Collection practices are coming under intensifying scrutiny from prosecutors, but recoveries against previously charged-off credit card accounts continue to flood in.
The 18 issuers considered here salvaged $1.6 billion of debt in the second quarter that had previously been declared uncollectible. The take comes after more than two years of declining gross chargeoffs, which are the source of the pool of claims from which recoveries can be made. (Select lenders from the dropdown in the graphic below to see data for individual companies, or select “Aggregate” to see data for the group together. Text continues after the graphic.)
Overall recoveries have retreated from a peak of $1.8 billion in the first quarter of last year, but continue at levels that appear to exceed those that prevailed before the recession.
Recoveries at an annual rate were equal to 1.1% of receivables in the second quarter, up from 1% in the first quarter and above the range of 0.8% to 0.9% in 2006 and 2007. (The data for periods before the first quarter of 2010 excludes securitized loans, which were consolidated onto financial statements under new accounting rules.)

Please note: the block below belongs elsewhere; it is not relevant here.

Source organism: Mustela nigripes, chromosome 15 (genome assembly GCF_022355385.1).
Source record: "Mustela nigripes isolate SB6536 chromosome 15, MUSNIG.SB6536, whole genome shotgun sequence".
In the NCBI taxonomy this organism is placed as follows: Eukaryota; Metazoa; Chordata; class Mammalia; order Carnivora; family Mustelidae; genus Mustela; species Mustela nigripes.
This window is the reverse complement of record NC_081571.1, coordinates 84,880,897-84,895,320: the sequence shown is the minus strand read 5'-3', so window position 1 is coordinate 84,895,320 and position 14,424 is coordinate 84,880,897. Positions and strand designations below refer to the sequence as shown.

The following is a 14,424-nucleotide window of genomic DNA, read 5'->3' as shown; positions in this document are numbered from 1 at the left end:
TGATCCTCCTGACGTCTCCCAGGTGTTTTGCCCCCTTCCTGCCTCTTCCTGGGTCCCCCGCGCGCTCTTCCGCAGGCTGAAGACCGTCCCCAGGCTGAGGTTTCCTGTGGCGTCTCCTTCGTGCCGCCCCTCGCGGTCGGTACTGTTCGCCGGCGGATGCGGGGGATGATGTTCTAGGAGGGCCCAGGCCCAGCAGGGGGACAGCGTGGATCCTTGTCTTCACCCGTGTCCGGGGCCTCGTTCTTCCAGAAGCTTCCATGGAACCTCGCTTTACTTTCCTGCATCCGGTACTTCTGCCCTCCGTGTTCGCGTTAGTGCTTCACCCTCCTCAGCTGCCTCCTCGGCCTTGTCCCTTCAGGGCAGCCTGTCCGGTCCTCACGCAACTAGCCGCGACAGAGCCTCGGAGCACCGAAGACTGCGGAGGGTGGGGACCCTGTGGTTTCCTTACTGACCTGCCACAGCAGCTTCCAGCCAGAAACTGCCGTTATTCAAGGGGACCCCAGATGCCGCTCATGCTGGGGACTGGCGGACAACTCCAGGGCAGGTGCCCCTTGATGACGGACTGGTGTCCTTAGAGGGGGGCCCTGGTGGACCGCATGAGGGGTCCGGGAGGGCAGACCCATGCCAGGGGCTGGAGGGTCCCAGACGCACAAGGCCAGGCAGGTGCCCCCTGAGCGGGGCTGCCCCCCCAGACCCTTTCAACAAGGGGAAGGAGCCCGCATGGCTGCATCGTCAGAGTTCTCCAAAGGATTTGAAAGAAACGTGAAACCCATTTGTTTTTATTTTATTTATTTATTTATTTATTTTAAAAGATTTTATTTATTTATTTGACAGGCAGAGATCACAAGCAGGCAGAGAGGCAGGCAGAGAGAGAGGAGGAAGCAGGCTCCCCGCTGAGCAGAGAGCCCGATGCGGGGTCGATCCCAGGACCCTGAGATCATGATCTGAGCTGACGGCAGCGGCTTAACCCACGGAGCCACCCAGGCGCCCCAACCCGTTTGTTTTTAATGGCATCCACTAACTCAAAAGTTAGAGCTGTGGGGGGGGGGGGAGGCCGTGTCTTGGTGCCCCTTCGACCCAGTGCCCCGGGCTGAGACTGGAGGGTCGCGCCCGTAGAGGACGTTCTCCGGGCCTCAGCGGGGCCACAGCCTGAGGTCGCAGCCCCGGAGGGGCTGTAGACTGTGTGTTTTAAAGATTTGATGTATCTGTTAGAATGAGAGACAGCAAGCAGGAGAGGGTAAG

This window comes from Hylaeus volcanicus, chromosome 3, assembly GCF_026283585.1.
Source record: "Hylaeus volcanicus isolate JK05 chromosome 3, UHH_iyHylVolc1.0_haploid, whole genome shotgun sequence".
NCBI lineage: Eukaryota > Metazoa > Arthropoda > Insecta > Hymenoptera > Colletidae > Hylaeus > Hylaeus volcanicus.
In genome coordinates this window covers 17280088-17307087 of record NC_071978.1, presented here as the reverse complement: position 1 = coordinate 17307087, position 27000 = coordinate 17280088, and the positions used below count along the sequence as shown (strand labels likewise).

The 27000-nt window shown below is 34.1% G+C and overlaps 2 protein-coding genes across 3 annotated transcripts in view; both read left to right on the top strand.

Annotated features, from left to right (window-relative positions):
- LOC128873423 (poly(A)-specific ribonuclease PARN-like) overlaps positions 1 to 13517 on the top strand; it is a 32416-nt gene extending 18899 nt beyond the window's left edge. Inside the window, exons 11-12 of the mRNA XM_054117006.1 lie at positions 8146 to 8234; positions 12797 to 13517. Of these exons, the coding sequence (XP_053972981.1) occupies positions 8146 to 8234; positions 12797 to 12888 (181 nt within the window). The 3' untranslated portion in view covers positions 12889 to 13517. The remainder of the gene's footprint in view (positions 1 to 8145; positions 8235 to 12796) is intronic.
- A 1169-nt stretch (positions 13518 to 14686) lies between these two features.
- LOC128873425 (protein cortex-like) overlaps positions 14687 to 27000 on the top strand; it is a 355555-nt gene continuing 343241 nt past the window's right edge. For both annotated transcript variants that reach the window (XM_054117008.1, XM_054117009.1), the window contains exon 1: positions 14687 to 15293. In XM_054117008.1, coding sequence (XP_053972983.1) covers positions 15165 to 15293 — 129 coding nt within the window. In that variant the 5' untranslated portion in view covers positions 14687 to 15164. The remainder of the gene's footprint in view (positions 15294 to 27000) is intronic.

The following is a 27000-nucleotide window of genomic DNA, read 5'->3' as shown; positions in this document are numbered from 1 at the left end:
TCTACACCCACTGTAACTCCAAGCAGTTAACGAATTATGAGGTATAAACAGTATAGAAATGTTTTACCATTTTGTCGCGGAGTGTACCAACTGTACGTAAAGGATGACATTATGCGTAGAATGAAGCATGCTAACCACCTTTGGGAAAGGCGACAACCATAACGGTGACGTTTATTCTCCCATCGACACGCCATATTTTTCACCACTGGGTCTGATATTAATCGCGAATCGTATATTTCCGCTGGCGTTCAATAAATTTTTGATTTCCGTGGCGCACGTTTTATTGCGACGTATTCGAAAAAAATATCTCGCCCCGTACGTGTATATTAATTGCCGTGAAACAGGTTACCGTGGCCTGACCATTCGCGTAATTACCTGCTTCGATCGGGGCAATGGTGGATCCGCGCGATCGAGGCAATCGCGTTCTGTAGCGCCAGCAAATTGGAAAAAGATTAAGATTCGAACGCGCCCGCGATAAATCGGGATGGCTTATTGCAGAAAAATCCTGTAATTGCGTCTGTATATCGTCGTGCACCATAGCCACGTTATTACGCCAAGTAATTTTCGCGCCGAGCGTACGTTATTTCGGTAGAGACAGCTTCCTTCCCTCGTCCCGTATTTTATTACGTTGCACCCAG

At Discover, second-quarter recoveries totaled $148 billion, nearly a peak for the lender during the past two years. At that pace, recoveries offset 32% of gross chargeoffs in the period, up from 22% in the second quarter of 2011 and 11% the second quarter of 2010. Its net chargeoff rate, which reflects gross chargeoffs less recoveries, dropped a few basis points from the first quarter to 2.7% in the second quarter, a mark that comes close to rivaling credit quality standard-bearer American Express.
Recoveries have also been climbing or holding at issuers like Citigroup and U.S. Bancorp, and wiping out increasing proportions of gross chargeoffs.
At Capital One, recovery rates were down in the first half from levels posted in 2011, though recoveries continued to cancel out about a third of gross chargeoffs. Early this year, Richard Fairbank, the company’s chief executive, said the trend was a reflection of “the math of a shrinking inventory of fresh chargeoffs against which to recover.”
At JPMorgan Chase, recoveries of $227 billion in the second quarter were 40% below a peak of $390 billion in the first quarter last year. Recovery trends, which include sales of claims to collection agencies in addition to court judgments won directly by lenders, can be erratic. (American Banker reported this month that a group of state attorneys general were investigating JPMorgan and other lenders over the validity of account records sold to third-party collectors. American Banker reported in January that JPMorgan had stopped filing litigation on its own behalf after a whistle-blower lawsuit.)
The reservoir of writeoffs that built up during the downturn was far larger than any that preceded it, and even a gradual economic recovery makes it easier to make good on those claims. But at some point the current trickle of inflows of bad debt should drive recovery rates down.